# Amount Of Potential Keys That'll Fit The Lock

## Introduction:

You're a key maker, and want to access something from a safe that has a lock. Unfortunately, the key to that lock is lost, so you'll have to make a new one. You have access to a bunch of blank keys, to which you can add notches to turn it into actual keys. You also have loads of keys with notches already applied lying around.

## Challenge:

Given a list of list of digits (all of equal length) representing the list of keys with notches you have lying around, where each digit represents the height of the notch 'column', as well as an integer list of digits of the key you want to make for the lock of the safe, output the amount of keys you should potentially make in order to try to open the lock.

How would we determine this? Here an example:
Let's say the key that's supposed to go into the lock is [7,5,2,5] (where the first digit is at the opening of the lock). And let's say the list of keys you have available is [[2,5,3,5],[3,7,5,8],[8,2,1,0],[6,3,6,6],[7,9,5,7],[0,2,2,1]] (where the last digits are the tips of the keys).

Here is how far we can insert each key into the lock:

Let's take the first key [2,5,3,5] as more in-depth example:

[2,5,3,5]         # First notch:  5<=7, so it fits
[7,5,2,5]     # Second notch: 5<=5 & 3<=7, so it fits
# Third notch:  5>2 (& 3<=5 & 5<=7), so it can't be inserted that far into the lock
# Based on this key we now know the following about the safe-key:
# First notch:  >=5
# Second notch: >=5
# Third notch:  <5


Here a visual representation, to perhaps better understand it, where the blue cells are key [2,5,3,5], the yellow parts is the key that's supposed to go into the lock [7,5,2,5], and the black parts are the lock itself:

As for the other keys:

[3,7,5,8]         # First notch: 8>7, so it can't even be inserted into the lock at all
[7,5,2,5] # base on this key we now know the following about the safe-key:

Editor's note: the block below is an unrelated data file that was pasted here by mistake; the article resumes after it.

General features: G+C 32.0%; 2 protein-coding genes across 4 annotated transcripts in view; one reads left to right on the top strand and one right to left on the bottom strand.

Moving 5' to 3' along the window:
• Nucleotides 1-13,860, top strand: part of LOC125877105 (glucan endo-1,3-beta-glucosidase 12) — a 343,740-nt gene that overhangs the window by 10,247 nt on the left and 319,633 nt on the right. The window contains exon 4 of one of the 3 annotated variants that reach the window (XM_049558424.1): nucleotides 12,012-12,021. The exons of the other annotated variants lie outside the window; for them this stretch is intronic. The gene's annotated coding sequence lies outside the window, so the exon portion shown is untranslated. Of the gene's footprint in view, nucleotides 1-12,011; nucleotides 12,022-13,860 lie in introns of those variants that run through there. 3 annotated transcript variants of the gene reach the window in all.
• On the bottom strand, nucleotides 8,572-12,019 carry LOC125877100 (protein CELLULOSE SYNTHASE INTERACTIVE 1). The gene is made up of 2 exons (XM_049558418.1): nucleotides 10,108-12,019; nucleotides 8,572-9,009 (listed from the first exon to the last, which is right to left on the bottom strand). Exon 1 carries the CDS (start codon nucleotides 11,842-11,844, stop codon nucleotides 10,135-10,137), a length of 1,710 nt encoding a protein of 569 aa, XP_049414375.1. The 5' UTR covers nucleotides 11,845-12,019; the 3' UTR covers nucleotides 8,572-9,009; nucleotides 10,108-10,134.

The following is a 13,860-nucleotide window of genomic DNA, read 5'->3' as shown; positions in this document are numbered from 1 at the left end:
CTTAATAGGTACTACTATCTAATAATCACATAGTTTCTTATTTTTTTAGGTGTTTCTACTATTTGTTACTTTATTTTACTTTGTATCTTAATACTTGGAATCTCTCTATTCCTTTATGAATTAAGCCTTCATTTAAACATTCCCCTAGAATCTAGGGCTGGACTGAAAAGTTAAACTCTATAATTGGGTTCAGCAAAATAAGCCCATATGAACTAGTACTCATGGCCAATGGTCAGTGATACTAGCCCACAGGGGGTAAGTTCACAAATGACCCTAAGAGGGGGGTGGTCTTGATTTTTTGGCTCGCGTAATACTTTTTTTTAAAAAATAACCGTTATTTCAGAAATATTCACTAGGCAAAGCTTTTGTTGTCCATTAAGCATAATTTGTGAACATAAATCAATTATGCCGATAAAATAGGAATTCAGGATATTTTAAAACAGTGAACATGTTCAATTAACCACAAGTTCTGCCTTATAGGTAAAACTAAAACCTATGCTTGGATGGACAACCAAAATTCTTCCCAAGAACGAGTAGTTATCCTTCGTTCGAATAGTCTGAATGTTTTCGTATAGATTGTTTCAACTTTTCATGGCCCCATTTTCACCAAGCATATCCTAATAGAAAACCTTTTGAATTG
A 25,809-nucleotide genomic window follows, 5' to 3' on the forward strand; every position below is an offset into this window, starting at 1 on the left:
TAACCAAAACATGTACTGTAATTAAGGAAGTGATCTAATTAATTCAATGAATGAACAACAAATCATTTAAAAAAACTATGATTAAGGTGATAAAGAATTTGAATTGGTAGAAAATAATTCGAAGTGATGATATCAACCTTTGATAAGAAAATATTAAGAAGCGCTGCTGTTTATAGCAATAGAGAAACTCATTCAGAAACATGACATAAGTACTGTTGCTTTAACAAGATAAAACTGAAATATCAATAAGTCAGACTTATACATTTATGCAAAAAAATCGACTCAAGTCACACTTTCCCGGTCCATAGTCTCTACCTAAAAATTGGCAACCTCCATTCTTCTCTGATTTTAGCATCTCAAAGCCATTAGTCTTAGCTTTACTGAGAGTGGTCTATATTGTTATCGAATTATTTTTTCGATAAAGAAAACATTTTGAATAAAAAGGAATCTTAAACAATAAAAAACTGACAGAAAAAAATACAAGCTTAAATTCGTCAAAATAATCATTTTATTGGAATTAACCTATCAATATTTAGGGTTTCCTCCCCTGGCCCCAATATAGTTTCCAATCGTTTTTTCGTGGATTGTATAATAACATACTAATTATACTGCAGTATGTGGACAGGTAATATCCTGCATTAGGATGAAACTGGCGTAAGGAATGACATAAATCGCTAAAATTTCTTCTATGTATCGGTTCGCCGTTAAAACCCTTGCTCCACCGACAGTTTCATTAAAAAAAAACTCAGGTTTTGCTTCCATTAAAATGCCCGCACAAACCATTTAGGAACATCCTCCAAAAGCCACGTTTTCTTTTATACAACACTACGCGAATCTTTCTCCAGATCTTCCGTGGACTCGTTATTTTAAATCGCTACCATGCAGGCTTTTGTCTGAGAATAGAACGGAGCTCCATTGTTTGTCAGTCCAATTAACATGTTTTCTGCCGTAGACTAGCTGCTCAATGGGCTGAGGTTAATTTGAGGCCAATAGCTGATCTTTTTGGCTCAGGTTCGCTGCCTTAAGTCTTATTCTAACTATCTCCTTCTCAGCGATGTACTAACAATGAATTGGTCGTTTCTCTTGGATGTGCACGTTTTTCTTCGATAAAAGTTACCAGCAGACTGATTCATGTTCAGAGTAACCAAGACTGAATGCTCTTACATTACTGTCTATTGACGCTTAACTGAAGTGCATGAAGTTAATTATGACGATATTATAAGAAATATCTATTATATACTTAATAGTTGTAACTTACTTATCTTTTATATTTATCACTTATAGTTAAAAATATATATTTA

# First notch:  <8

[8,2,1,0]         # First notch:  0<=7, so it fits
[7,5,2,5]       # Second notch: 0<=5 & 1<=7, so it fits
# Third notch:  0<=2 & 1<=5 & 2<=7, so it fits
# Fourth notch: (0<=5 & 1<=2 & 2<=5 &) 8>7, so it can't be inserted that far
# Based on this key we now know the following about the safe-key:
# First notch:  >=2 & <8
# Second notch: >=1
# Third notch:  >=0 (duh)
# Fourth notch: nothing; we couldn't insert it to due to first notch

[6,3,6,6]         # First notch:  6<=7, so it fits
[7,5,2,5]   # Second notch: 6>5 (& 6<=7), so it can't be inserted that far
# Based on this key we now know the following about the safe-key:
# First notch:  >=6
# Second notch: <6

[7,9,8,7]         # First notch:  7<=7, so it fits
[7,5,2,5]   # Second notch: 7>5 & 8>7, so it can't be inserted that far
# Based on this key we now know the following about the safe-key:
# First notch:  >=7 & <8
# Second notch: <7

[0,2,2,1]         # First notch:  1<=7, so it fits
[7,5,2,5]         # Second notch: 1<=5 & 2<=7, so it fits
# Third notch:  1<=2 & 2<=5 & 2<=7, so it fits
# Fourth notch: 1<=5 & 2<=2 & 2<=5 & 0<=7, so it fits
# Based on this key we now know the following about the safe-key:
# First notch:  >=2
# Second notch: >=2
# Third notch:  >=2
# Fourth notch: >=1


Combining all that:

# First notch:  ==7 (>=7 & <8)
# Second notch: ==5 (>=5 & <6)
# Third notch:  >=2 & <5
# Fourth notch: >=1


Leaving all potential safe-keys (27 in total, which is our output):

[[1,2,5,7],[1,3,5,7],[1,4,5,7],[2,2,5,7],[2,3,5,7],[2,4,5,7],[3,2,5,7],[3,3,5,7],[3,4,5,7],[4,2,5,7],[4,3,5,7],[4,4,5,7],[5,2,5,7],[5,3,5,7],[5,4,5,7],[6,2,5,7],[6,3,5,7],[6,4,5,7],[7,2,5,7],[7,3,5,7],[7,4,5,7],[8,2,5,7],[8,3,5,7],[8,4,5,7],[9,2,5,7],[9,3,5,7],[9,4,5,7]]


## Challenge rules:

• Assume we'll know all notches when it doesn't fit, even though the lock would in reality be a black box. Let's just assume the key maker is very experienced, and can feel such a thing. What I mean by this, is for example shown with key [7,9,8,7] in the example above. It fails at the second stage because of both 7>5 and 8>7. In reality we wouldn't know which of those two caused it to be blocked and making us unable to insert the key any further, but for the sake of this challenge we'll assume we know all of them if there are more than one.
• Also note that for [8,2,1,0] we don't know anything about the fourth notch, because we couldn't insert it past the third.
• Also, in reality the key maker could test some of the keys he makes after testing all existing ones to further decrease the amount of potential keys he has to make, so the number would be much lower than 72 in the example, but for the sake of this challenge we'll just determine the amount of all possible safe-keys for the lock based on the given existing keys once.
• EDIT/NOTE: Even the intended [7,5,2,5] key wouldn't be able to insert all the way into its intended lock [7,5,2,5] in how the keys and locks interact in this challenge. This doesn't change the actual challenge nor test cases, but does make the backstory pretty flawed.. :/ Key [7,5,2,5] in lock [7,5,2,5] would act like this: first notch: 5<=7, so it fits; second notch: 5<=5 & 2<=7, so it fits; third notch: 5>2 (& 2<=5 & 5<=7), so it can't be inserted that far.